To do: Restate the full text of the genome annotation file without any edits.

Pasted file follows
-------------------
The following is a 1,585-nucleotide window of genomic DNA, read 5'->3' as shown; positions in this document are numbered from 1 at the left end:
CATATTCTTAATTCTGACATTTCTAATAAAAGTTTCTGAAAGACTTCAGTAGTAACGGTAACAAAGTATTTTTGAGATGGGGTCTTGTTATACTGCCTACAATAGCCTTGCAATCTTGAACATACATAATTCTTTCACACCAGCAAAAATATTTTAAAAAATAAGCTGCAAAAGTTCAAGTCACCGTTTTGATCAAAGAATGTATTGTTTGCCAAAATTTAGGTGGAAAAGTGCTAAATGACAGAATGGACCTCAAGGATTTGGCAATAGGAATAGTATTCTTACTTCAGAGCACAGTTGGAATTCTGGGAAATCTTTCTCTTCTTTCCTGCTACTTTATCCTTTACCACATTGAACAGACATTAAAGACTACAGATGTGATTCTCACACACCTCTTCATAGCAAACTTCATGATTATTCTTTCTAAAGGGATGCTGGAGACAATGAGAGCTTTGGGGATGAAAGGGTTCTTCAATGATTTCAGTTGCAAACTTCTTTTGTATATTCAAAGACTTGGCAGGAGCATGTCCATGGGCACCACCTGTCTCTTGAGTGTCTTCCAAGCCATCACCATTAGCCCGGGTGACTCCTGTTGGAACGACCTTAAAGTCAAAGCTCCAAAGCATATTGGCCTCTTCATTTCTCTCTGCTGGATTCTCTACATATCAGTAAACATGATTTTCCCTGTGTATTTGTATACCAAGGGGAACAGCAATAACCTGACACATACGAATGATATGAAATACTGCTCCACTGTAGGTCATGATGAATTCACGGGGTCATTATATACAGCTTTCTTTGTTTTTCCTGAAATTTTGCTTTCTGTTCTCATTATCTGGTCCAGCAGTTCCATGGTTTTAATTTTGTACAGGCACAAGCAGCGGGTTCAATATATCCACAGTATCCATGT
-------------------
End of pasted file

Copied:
The following is a 1,585-nucleotide window of genomic DNA, read 5'->3' as shown; positions in this document are numbered from 1 at the left end:
CATATTCTTAATTCTGACATTTCTAATAAAAGTTTCTGAAAGACTTCAGTAGTAACGGTAACAAAGTATTTTTGAGATGGGGTCTTGTTATACTGCCTACAATAGCCTTGCAATCTTGAACATACATAATTCTTTCACACCAGCAAAAATATTTTAAAAAATAAGCTGCAAAAGTTCAAGTCACCGTTTTGATCAAAGAATGTATTGTTTGCCAAAATTTAGGTGGAAAAGTGCTAAATGACAGAATGGACCTCAAGGATTTGGCAATAGGAATAGTATTCTTACTTCAGAGCACAGTTGGAATTCTGGGAAATCTTTCTCTTCTTTCCTGCTACTTTATCCTTTACCACATTGAACAGACATTAAAGACTACAGATGTGATTCTCACACACCTCTTCATAGCAAACTTCATGATTATTCTTTCTAAAGGGATGCTGGAGACAATGAGAGCTTTGGGGATGAAAGGGTTCTTCAATGATTTCAGTTGCAAACTTCTTTTGTATATTCAAAGACTTGGCAGGAGCATGTCCATGGGCACCACCTGTCTCTTGAGTGTCTTCCAAGCCATCACCATTAGCCCGGGTGACTCCTGTTGGAACGACCTTAAAGTCAAAGCTCCAAAGCATATTGGCCTCTTCATTTCTCTCTGCTGGATTCTCTACATATCAGTAAACATGATTTTCCCTGTGTATTTGTATACCAAGGGGAACAGCAATAACCTGACACATACGAATGATATGAAATACTGCTCCACTGTAGGTCATGATGAATTCACGGGGTCATTATATACAGCTTTCTTTGTTTTTCCTGAAATTTTGCTTTCTGTTCTCATTATCTGGTCCAGCAGTTCCATGGTTTTAATTTTGTACAGGCACAAGCAGCGGGTTCAATATATCCACAGTATCCATGT